Ella Al-Shamahi with contributors, all sat on the floor eating food, in Cambodia.
Ella Al-Shamahi with contributors in Cambodia. © Grant Lawson/BBC Studios

Ella Al-Shamahi is a National Geographic explorer, paleoanthropologist, evolutionary biologist, and stand-up comic. She is the author of The Handshake: A Gripping History, and has presented Waterhole: Africa's Animal Oasis (BBC) with Chris Packham, Neanderthals: Meet Your Ancestors (BBC), and Jungle Mystery: Lost Kingdoms of the Amazon (Channel 4).

She will be travelling to Cambodia in Southeast Asia, including a fishing community on the Tonle Sap lake, and a project rehabilitating illegally trafficked wildlife such as pangolins.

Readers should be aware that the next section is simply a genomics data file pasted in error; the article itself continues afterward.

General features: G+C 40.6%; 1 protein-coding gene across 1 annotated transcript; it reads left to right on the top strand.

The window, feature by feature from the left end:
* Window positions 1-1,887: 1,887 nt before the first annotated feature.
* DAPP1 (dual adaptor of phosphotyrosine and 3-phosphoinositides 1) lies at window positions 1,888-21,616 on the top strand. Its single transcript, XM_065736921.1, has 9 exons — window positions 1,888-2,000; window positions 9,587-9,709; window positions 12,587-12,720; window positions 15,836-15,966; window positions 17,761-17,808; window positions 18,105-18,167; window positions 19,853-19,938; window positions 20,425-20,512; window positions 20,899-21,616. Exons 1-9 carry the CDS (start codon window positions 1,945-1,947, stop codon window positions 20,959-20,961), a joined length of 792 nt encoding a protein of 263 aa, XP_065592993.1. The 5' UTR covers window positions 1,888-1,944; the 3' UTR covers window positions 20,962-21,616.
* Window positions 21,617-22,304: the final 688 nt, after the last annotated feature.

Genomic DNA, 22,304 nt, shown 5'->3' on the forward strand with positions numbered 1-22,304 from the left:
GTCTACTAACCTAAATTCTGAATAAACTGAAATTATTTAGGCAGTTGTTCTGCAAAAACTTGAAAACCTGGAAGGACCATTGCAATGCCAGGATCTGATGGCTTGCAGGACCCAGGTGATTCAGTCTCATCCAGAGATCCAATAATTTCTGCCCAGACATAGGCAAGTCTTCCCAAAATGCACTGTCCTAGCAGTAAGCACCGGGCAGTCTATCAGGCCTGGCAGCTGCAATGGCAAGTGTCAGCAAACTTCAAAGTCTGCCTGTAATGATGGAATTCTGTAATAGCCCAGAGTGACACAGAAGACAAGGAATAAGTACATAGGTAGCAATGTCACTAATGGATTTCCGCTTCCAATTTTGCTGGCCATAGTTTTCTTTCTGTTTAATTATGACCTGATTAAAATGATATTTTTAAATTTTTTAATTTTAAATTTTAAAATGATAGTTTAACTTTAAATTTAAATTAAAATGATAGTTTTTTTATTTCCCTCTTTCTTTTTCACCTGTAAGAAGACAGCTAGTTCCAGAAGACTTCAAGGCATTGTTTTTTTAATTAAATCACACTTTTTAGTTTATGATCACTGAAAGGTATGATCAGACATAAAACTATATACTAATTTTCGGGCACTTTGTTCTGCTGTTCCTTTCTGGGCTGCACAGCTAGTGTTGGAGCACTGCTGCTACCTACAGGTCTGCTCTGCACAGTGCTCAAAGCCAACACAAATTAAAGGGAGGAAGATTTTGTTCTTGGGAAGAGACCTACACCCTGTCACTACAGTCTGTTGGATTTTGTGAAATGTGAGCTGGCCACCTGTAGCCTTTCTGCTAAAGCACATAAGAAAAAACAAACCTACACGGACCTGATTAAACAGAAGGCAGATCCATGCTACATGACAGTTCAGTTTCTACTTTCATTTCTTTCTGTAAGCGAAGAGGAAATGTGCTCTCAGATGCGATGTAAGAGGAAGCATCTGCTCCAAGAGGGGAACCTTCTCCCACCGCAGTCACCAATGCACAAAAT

Ade Adepitan, in Kenya

Ade Adepitan with a young African elephant in Kenya.
Ade Adepitan with a young African elephant in Kenya. © Hannah Pollock/BBC Studios

Ade Adepitan MBE is a television presenter and wheelchair basketball player, having won a bronze medal in the 2004 Paralympic Games. He has presented a range of shows including Africa with Ade Adepitan (BBC), Climate Change: Ade on the Frontline (BBC) and episodes of Unreported World (Channel 4).

He will be visiting Kenya to learn how rising temperatures are effecting rainfall levels, in an area where millions of people, livestock and wildlife are dependent on rainfall. Plus, he will visit a project working to safeguard the future of African elephants.

Liz Bonnin, in the USA

Liz Bonnin standing in front of burnt trees.
Liz Bonnin will be visiting California. © Chris Vile/BBC Studios